Researchers at the Salk Institute for Biological Studies announced Thursday they’ve made a discovery that could lead to new treatments for diabetes.
The scientists have found evidence that a group of enzymes, or proteins, currently under investigation for the treatment of cancer could potentially also work as a treatment for type 2 diabetes. This is significant because it not only portends a new treatment for diabetes, but it also could mean that a new treatment has already gotten through the costly and lengthy early stages of drug development.
"Our results predict then that some of those drugs, probably not the same ones that work on cancer but some of the ones that are sitting on the shelf that maybe weren’t effective for cancer but in fact hit these enzymes, that they could be potential therapeutics for diabetes," said Dr. Reuben Shaw, an assistant professor in Salk’s Molecular and Cell Biology Laboratory. "That means that the time from this initial discovery until the time that this can be tested in the clinic is much shorter."
The Salk discovery revolves around enzymes called histone deacetylases, or HDACs, which help the liver produce sugars when blood glucose runs low after prolonged periods of fasting, particularly at night. After a meal, insulin instructs muscle cells to store this glucose and turns off sugar production in the liver. In patients with type 2 diabetes, however, the body effectively doesn’t listen to insulin, and the liver keeps producing sugar.
The Salk researchers found that by suppressing HDACs in mice with different diabetes models, the sugar levels went back to normal.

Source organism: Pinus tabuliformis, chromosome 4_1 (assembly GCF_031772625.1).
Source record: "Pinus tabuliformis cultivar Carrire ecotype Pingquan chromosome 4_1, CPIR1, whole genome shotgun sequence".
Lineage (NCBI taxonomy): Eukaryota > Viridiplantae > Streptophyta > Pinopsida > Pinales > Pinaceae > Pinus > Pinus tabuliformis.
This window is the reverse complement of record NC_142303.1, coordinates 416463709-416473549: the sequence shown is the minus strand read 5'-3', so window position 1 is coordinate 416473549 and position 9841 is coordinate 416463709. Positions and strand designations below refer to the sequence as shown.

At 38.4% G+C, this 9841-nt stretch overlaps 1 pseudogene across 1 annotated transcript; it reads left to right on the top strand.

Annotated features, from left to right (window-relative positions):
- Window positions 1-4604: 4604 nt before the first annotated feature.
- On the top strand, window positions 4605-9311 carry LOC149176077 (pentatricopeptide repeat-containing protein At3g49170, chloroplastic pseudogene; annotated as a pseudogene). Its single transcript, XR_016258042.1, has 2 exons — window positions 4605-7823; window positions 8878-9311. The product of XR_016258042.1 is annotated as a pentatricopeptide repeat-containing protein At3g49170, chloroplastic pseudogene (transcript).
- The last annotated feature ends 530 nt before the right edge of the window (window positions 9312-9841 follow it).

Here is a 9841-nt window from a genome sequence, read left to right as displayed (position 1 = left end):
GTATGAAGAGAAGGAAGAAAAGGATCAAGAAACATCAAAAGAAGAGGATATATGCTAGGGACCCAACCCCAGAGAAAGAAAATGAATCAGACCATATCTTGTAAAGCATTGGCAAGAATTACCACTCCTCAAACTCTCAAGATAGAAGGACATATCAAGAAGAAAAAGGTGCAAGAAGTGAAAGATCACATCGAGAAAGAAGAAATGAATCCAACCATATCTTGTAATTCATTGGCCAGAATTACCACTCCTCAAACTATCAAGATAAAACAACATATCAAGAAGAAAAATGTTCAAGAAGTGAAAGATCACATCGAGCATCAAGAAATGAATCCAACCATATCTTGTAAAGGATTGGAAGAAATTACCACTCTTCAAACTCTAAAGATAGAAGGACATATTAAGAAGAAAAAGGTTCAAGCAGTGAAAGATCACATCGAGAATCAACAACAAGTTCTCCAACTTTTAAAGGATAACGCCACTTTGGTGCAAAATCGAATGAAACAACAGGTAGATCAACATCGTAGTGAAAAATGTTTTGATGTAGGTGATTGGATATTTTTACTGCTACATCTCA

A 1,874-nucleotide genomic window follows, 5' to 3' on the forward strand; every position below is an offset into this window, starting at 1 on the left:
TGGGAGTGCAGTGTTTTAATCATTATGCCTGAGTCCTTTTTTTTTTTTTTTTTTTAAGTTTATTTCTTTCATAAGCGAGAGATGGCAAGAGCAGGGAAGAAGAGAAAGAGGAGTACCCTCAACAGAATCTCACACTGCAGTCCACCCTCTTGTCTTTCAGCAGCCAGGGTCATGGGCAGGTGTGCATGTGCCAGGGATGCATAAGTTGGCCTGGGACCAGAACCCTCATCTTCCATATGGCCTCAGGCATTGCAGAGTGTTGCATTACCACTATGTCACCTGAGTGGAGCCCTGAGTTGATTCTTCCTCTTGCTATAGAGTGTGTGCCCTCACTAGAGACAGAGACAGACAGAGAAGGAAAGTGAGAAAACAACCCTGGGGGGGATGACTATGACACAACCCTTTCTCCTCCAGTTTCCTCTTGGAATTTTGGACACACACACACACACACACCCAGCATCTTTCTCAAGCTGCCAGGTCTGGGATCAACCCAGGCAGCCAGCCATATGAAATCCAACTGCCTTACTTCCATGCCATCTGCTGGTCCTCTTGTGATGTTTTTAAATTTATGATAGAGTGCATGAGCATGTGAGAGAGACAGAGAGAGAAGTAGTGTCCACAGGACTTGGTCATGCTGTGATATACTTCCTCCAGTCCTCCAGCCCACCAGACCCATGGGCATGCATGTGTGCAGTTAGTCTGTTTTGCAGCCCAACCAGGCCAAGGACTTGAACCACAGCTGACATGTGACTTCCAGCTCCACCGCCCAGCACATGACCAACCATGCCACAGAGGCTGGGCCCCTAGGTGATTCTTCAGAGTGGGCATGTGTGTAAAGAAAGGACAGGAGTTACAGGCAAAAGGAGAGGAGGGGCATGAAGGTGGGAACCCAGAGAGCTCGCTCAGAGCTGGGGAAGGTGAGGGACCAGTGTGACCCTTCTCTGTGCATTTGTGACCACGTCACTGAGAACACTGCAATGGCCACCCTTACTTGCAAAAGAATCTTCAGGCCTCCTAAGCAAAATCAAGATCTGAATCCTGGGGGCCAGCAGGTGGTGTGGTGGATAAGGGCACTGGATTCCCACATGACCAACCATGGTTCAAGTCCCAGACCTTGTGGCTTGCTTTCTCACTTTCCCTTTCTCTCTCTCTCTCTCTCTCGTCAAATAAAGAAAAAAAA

Suppressing HDACs has already been found to inhibit tumor growth, so a number of pharmaceutical companies, including Merck (NYSE: MRK), have worked or are working on cancer drugs that suppress HDACs.
Dr. Ronald Evans, a professor in Salk’s Gene Expression Laboratory, said that while this discovery is novel, scientists have long noticed a link between cancer and diabetes, particularly because the risks of both diseases are increased in obese patients. This discovery -- that suppressing HDACs can treat diabetes as well as cancer -- is a way of turning this theory into a potential treatment.
"We know that along with increased weight and obesity there is an increased risk of cancer. We also know that cancer cells undergo a profound metabolic change and so the cancer metabolism has become a very big area (of study)," Evans said.
"So for those of us who study metabolism and study cancer, the link between these two seemingly separate areas, actually at the level of the genome, happen to work with several common pathways," he continued, "because they’re both dealing with either consuming energy, which is what happens with cancer, or storing energy, which is what happens with obesity."
Dr. William Brody, president of the Salk Institute said this kind of collaboration is a unique feature at the Institute, which is designed to foster discussion between its scientists. The Institute is relatively small, with about 50 scientists, making it easier for colleagues to get to know one another and discuss their work.
"At the Salk, we have no departments, we have no structure," Brody said. "We don’t require (researchers) to teach Neuroscience 101 or Metabolism 102 or whatever. It’s very unique; it’s what I call organized chaos. Because that’s what science is all about, it’s a lot of focus on a problem but then opening up your eyes to see what’s around you."
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